December 8, 2017
The future looks grim for Japan… After all, who would rather talk to a robot dinosaur than to a Mexican?
Hey, you guys know how we have to import hundreds of billions of niggers, spics, Arabs, pakis and other subhuman vermin because a tiny portion of them choose to work as waiters and janitors instead of going straight to welfare and crime?
Turns out we don’t really have to do that at all!
While people fret about robots taking human jobs, machines in Japan are stepping in to fill vacancies amid the worst labor shortage in more than 40 years. That is creating an opportunity for up-and-coming startups focused on automating warehouse tasks.
Nitori Holdings Co., the nation’s biggest furniture maker, last week deployed 79 robots to move around shelves filled with products at its Osaka distribution center. The company, which introduced the country’s first automated furniture warehouse in 1980, is looking to reduce its reliance on human labor.
Come on people, this is just flat out racism.
I showed this article to a kike, and you know what he said?
“Oy vey, that’s racism.”
So it’s a done deal.
Japan’s shrinking pool of workers helped push the number of jobs for every applicant to a ratio of 1.55 in October, the highest since 1973, according to the labor ministry. While companies such as Amazon.com Inc. have been investing in warehouse automation for years, many Japanese logistics providers are now scrambling to catch up. To keep up with booming orders from e-commerce companies and customers expecting fast delivery, businesses in the country are turning to startups such as Ground Inc. and Acca International Co.
But what about the diversity? If Osaka doesn’t get at least 50,000,000 Nigerians living there within the next 10 years, how is Sweden supposed to survive?
Answer me THAT, you fucking yerrow Nazis!
“Running logistics as a labor-intensive business model is pretty much on its last legs,” said Hiratomo Miyata, the founder of Ground, whose software powers robots in Nitori’s distribution center. “What separates the companies is their ability to fill the gap left by human labor with technology.”
Miyata spent seven years at Rakuten Inc., helming the e-commerce giant’s push to create a logistics business that can compete with Amazon. After a string of overseas acquisitions, Rakuten curtailed its ambitions and Miyata left the company a few years ago. He took a team of core members and founded Ground in 2015.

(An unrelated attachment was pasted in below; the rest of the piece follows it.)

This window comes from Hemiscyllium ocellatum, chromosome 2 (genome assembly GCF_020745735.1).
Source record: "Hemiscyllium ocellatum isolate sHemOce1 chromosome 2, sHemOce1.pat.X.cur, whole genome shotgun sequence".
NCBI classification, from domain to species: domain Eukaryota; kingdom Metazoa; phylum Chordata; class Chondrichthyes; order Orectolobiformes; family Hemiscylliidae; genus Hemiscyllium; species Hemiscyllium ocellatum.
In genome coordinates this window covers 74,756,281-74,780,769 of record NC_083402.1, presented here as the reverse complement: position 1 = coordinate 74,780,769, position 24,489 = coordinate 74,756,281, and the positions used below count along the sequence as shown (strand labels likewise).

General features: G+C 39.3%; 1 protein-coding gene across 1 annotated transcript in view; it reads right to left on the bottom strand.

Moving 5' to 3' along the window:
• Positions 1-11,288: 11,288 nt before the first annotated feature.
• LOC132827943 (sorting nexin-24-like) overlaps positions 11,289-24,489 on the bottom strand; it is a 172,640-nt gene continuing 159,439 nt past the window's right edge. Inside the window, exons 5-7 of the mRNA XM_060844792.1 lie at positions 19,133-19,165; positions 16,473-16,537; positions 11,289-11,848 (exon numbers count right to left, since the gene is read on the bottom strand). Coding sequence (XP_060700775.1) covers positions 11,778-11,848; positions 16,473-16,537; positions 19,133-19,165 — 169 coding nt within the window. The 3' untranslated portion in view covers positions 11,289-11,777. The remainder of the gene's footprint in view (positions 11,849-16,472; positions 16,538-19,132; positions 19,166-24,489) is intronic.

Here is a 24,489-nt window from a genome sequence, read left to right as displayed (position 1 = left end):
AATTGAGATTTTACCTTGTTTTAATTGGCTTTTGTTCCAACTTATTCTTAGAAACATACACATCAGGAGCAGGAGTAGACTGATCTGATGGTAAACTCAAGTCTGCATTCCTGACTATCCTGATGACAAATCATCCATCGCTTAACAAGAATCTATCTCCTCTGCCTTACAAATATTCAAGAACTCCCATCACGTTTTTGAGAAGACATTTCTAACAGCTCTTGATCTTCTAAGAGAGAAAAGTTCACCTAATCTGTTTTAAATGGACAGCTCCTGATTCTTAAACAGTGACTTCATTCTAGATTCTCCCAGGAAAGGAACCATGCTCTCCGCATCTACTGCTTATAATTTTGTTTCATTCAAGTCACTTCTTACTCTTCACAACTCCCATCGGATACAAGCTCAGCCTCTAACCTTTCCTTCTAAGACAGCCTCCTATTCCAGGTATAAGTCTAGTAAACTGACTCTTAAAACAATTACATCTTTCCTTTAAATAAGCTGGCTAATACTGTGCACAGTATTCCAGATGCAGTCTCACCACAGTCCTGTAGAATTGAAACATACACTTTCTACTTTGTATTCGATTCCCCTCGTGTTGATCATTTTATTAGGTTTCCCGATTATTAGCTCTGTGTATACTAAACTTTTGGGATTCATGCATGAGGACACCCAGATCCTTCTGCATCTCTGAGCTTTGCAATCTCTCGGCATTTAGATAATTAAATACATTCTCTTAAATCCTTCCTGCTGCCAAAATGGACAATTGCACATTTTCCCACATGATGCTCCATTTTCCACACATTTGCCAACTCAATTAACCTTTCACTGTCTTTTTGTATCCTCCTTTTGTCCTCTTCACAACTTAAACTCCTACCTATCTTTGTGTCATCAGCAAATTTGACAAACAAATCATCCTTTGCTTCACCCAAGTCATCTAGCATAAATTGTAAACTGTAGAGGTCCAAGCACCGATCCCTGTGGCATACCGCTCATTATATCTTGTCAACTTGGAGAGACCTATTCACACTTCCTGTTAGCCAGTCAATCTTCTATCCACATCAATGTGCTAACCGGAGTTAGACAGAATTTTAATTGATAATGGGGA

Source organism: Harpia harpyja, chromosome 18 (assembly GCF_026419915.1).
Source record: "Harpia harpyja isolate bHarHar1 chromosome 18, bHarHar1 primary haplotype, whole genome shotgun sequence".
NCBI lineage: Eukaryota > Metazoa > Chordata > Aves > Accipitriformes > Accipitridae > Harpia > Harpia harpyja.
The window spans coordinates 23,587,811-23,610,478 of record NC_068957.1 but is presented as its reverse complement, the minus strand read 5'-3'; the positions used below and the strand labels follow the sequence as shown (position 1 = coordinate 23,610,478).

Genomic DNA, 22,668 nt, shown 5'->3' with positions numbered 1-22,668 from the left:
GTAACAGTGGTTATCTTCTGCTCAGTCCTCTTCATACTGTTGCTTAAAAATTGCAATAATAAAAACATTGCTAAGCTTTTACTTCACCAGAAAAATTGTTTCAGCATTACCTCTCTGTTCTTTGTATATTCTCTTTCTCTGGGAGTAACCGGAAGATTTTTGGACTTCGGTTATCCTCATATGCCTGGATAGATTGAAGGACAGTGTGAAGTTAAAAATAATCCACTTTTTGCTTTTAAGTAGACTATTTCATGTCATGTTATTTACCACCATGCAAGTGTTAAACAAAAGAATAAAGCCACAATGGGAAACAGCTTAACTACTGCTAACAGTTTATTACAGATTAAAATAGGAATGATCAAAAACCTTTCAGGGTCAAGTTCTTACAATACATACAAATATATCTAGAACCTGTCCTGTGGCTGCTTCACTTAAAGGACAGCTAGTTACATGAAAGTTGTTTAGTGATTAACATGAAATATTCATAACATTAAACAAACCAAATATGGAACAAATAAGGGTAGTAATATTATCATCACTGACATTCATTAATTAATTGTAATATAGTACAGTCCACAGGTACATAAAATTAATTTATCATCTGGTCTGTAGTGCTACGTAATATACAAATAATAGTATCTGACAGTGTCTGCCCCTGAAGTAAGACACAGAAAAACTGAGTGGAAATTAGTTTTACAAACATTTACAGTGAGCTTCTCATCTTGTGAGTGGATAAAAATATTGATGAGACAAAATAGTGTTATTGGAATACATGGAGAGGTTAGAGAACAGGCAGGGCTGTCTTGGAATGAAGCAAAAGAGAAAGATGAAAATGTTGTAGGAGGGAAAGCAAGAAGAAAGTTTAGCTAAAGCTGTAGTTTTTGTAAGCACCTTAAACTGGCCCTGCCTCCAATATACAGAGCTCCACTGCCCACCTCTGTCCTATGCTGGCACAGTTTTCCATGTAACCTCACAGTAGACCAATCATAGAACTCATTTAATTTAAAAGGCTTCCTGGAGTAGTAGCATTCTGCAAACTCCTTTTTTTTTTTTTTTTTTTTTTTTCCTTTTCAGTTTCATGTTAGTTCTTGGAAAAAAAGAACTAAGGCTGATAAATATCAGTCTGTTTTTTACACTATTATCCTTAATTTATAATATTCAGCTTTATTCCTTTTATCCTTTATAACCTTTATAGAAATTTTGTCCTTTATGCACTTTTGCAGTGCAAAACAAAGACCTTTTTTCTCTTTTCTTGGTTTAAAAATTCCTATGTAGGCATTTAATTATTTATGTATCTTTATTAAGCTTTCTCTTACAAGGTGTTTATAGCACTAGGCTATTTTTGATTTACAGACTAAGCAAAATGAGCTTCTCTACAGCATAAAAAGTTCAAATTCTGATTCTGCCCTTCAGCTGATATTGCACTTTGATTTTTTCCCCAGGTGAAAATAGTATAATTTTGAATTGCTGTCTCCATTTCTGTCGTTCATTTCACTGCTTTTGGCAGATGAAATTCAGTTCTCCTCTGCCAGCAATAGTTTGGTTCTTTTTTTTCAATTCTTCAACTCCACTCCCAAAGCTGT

Ground, based in Tokyo, develops warehouse logistics software, using robots made by India’s GreyOrange, one of its investors. The robots are small motorized platforms that can move around entire shelves, making it easier to pack more goods into a warehouse and saving the time it takes for people to stock and retrieve inventory. Miyata says Ground’s system will let 30 people run a facility that previously required 10 times as many.
And who, exactly is supposed to make your kebabs, huh? Can robots do that? Or are you telling me you’re just gonna live without kebab?
OH MY ZOG!!! CULTURAL APPROPRIATION!!!
YOU’RE NOT SUPPOSED TO EAT MEAT ON A STICK THAT ISN’T MADE BY AN ARAB, THAT’S WHAT HITLER WOULD DO!!!
And besides, it doesn’t taste the same if the guy making it washes his hands after he takes a shit.
In June, Ground raised ¥1 billion from Daiwa House Industry Co., one of Japan’s biggest warehouse operators. Miyata plans to raise more money next year in a funding round that will include overseas investors, and is targeting an initial public offering in Tokyo around 2020.
“No one company can keep up with Amazon, that’s why you need a platform that many players can use,” Miyata said in an interview. “If Amazon is Apple’s iOS, we are building the Android.”
Amazon has been pouring money into its logistics network for years. The Seattle-based web retailer acquired Kiva Systems for $775 million in 2012 and now has more than 100,000 of its orange bots, which work in a similar manner to Ground’s machines. Buy something on Amazon’s website, and a robot in a warehouse somewhere whirs to life and carries a shelf holding your purchase within reach of an assembly line staffed by humans. People still do the picking, checking and packaging, but even their actions are simplified and optimized to increase speed and avoid error: Box sizes are chosen automatically and flashing lights tell you which orders are urgent.
Okay, so you don’t need muds to work. But then, why not just import them and send them straight to welfare?
Earlier this year, Tokyo-based Acca introduced 30 robots similar to those used by Amazon but made by China’s Geek. The machines, which cost about ¥5 million apiece, have helped to triple each worker’s package output, and the company plans to increase the fleet to 100 by spring, Kato said.
“You can cut 20 to 30 percent in labor costs with these robots,” Kato said in an interview. “That’s an investment you can recoup in three years.”
This will be us one day, you know.
After we get rid of the kikes, all White countries will become normal again.
And we’ll make better robots.
And better katanas.
And better anime.
And better ramen.
And better everything.
Because we are the master race of this world.
And all we need to build the future is to get rid the kike parasite.